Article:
Research Findings

Incidence Studies - Melanoma

Risk of melanoma in relation to smoking, alcohol intake, and other factors in a large occupational cohort (2003)
 We assessed the possible contribution of smoking, alcohol use, anthropometric characteristics (i.e., weight, height, body mass index (BMI)) and female hormonal factors to melanoma risk. We found that melanoma risk was not associated with height, weight or BMI, nor with age at menarche, menopausal status, use of hormonal replacement therapy, parity, age at first birth or oral contraceptive use. Melanoma risk was elevated with increasing alcohol use. Smoking for long durations compared to never smoking was inversely related to melanoma risk. It is unclear whether the positive relationship with alcohol intake and inverse relationship with smoking for long duration are causal or whether, for example, sun exposure may have contributed to the findings. Additional studies in the USRT cohort will attempt to examine these findings with more detailed information that is being collected.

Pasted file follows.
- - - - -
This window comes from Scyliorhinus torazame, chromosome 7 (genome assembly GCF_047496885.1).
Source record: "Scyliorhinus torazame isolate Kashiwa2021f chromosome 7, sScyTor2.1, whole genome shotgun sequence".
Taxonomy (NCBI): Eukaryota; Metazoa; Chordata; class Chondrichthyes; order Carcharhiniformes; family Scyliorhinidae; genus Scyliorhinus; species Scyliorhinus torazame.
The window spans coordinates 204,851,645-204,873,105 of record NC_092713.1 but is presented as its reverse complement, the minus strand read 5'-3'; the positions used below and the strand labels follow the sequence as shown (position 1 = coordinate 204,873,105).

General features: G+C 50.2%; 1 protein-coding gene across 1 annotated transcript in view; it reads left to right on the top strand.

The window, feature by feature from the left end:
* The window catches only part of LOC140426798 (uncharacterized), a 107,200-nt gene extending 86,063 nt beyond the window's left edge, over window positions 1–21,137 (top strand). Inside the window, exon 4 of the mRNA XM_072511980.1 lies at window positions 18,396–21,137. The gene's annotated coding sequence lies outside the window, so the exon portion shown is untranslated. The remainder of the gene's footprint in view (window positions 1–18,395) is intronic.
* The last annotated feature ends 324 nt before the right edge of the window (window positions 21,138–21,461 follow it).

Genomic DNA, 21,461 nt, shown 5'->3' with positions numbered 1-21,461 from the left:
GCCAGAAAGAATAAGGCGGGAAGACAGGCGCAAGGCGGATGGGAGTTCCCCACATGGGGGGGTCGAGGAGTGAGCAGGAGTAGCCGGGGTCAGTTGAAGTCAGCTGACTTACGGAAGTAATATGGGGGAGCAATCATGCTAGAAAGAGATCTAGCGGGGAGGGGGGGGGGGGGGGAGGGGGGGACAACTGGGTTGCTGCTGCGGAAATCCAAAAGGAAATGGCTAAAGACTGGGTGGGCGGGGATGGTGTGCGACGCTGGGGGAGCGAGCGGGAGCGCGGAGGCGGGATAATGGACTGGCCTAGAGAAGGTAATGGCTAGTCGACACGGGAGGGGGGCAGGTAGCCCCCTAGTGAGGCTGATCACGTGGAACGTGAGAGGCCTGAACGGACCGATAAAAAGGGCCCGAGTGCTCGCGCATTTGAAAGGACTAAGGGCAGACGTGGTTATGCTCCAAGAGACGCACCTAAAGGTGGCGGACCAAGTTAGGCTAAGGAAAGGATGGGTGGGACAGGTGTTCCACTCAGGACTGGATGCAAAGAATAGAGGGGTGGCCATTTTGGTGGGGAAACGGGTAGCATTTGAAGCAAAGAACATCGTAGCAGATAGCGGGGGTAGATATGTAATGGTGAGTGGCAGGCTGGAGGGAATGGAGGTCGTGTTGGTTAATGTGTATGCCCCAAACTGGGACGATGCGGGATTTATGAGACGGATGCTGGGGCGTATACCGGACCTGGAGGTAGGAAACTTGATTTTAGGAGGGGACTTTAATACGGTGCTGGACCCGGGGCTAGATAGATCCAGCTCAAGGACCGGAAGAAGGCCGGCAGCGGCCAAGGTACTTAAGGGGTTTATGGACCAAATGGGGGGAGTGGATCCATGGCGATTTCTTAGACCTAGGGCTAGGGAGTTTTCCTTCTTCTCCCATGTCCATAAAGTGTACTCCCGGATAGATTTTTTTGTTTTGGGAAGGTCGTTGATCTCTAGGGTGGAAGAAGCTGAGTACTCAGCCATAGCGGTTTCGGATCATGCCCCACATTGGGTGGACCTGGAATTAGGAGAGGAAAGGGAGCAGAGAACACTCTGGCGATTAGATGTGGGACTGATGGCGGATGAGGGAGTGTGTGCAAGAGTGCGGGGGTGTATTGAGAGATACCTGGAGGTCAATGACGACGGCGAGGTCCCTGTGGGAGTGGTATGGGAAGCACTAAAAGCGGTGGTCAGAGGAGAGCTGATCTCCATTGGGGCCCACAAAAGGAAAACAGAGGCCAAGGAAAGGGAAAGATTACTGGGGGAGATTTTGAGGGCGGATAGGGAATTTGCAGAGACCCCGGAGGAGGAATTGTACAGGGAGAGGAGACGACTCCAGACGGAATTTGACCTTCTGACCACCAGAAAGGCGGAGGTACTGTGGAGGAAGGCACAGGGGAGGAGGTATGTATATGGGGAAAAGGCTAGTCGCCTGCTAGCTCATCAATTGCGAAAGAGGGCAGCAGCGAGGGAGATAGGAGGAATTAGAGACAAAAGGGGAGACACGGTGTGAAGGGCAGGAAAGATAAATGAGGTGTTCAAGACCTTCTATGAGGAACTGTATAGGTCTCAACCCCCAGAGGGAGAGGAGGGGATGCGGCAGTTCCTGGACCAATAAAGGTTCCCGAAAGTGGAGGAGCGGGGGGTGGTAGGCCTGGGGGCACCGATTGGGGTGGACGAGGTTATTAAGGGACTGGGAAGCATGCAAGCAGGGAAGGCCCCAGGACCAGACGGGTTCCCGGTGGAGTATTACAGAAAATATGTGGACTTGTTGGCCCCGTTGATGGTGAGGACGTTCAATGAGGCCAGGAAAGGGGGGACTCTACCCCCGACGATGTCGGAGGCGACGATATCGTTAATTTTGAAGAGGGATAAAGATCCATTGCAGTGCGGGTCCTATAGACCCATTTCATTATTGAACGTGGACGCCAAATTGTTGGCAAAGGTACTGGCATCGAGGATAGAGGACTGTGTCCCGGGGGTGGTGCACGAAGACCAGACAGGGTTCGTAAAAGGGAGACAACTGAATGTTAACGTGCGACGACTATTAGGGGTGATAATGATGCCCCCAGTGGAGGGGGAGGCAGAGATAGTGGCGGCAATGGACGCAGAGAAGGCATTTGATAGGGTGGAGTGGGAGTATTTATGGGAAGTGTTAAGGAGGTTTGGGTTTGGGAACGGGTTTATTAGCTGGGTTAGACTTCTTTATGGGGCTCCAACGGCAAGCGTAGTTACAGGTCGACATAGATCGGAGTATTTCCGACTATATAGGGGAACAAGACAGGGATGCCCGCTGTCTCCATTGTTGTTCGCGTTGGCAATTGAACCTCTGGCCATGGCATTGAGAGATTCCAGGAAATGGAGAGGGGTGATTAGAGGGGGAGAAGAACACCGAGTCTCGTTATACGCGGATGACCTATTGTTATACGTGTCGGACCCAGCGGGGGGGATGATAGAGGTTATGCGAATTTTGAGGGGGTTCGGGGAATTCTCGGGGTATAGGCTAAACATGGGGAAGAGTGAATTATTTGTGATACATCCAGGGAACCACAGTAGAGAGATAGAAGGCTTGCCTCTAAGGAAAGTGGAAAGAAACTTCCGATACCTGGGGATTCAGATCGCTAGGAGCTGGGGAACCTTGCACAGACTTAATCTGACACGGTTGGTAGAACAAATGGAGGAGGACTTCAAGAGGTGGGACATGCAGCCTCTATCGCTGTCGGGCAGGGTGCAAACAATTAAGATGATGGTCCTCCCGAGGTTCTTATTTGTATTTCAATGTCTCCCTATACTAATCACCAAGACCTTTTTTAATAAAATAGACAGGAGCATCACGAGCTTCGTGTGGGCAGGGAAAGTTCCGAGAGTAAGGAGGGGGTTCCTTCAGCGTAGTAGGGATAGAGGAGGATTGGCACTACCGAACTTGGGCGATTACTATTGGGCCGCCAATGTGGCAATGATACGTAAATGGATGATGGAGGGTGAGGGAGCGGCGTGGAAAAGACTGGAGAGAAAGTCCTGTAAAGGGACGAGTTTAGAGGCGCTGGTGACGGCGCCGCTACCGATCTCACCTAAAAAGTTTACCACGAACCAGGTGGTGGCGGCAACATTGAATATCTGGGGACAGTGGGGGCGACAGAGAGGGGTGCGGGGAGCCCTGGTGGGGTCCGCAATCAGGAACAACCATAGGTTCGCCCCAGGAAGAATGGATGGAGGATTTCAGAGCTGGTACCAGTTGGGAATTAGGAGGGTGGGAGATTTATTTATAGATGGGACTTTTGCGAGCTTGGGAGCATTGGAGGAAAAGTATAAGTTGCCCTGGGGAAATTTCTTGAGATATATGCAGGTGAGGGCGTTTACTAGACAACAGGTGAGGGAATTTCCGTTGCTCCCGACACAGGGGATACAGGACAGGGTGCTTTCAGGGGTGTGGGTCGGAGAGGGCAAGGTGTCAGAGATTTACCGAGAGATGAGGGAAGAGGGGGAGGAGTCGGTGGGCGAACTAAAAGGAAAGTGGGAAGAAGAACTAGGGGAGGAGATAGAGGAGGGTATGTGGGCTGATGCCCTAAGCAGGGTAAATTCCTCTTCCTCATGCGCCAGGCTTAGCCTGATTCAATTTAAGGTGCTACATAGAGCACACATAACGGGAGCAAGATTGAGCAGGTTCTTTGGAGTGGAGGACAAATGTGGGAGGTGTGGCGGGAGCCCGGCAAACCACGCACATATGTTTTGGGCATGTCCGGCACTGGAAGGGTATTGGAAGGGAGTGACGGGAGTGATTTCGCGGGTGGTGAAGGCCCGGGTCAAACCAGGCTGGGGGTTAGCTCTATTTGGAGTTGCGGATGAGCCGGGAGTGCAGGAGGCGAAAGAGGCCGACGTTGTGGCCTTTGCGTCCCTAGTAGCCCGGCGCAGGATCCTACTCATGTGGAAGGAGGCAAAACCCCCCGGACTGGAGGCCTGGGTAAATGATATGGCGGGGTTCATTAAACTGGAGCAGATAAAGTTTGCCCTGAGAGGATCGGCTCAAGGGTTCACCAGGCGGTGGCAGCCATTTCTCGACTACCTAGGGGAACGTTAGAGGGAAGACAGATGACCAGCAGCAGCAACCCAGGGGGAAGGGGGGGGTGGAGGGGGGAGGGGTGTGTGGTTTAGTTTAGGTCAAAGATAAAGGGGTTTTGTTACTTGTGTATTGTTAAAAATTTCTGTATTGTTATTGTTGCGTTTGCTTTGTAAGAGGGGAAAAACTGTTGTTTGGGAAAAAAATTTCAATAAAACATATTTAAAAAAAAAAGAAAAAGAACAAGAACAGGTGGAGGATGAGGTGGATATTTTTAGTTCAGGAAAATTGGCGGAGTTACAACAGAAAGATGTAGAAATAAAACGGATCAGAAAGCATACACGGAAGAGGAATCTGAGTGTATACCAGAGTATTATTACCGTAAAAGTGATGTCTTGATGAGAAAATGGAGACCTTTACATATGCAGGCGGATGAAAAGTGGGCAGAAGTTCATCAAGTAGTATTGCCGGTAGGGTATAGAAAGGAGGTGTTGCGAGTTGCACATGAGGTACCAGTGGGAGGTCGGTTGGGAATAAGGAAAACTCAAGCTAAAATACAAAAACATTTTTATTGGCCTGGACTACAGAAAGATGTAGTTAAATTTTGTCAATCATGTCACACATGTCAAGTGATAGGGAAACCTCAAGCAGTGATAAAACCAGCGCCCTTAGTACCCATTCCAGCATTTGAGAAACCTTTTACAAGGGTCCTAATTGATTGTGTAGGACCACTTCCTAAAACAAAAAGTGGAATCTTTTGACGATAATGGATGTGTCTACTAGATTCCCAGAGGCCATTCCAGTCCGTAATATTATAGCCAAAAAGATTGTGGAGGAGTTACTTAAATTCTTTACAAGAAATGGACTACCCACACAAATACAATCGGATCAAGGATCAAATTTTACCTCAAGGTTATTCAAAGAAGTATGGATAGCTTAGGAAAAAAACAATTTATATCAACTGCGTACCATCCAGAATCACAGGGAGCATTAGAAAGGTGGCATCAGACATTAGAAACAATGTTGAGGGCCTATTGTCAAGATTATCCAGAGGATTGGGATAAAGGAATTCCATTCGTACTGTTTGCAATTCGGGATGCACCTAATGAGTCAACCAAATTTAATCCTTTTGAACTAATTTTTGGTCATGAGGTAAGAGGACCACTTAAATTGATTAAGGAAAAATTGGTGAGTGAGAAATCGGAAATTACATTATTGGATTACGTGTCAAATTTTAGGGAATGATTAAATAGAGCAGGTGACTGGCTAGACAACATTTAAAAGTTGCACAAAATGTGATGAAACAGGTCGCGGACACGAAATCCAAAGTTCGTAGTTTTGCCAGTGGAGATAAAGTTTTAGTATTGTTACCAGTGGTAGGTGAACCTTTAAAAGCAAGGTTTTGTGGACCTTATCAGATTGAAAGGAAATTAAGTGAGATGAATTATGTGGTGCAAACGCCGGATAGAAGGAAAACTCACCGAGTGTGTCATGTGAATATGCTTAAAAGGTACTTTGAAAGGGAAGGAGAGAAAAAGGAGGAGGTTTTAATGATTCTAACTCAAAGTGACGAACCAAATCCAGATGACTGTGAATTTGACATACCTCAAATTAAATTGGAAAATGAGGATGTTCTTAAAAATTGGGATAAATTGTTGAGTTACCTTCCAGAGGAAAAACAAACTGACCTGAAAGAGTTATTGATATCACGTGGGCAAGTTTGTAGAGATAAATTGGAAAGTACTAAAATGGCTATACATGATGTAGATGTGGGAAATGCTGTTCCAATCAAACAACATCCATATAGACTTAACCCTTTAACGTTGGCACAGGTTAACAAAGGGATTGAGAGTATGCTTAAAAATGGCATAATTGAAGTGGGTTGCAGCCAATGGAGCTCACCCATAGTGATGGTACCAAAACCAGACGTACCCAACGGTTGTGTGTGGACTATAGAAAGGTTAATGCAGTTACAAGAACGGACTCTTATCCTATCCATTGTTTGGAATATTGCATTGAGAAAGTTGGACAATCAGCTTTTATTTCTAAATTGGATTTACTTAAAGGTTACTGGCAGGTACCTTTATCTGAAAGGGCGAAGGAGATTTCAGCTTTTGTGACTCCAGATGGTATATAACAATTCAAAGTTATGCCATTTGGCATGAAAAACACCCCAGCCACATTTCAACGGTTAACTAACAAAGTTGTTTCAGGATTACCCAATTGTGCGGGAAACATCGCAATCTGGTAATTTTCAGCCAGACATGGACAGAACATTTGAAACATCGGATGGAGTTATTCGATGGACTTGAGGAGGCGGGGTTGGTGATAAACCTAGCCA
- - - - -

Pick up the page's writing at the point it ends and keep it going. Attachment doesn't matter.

Risk of melanoma among radiologic technologists in the United States (2003)
 Some studies, but not all, have identified increased risks of melanoma from ionizing radiation exposure. In this study, as in others, we found that melanoma incidence was related to lighter skin tone, blue or green eyes, red or blond hair color, a family history of melanoma, and indicators of sunlight exposure. After adjusting for these factors, we found that technologists who began working before 1950 had about twice the risk of melanoma than others who first worked in 1970 or later, while risks were not increased in technologists who started working in the 1950s or 1960s. Although the risk appeared to be two-fold in the early-workers, the actual number of cases is low. Among the 3,925 men and women technologists who began working before 1950, 15 developed melanoma.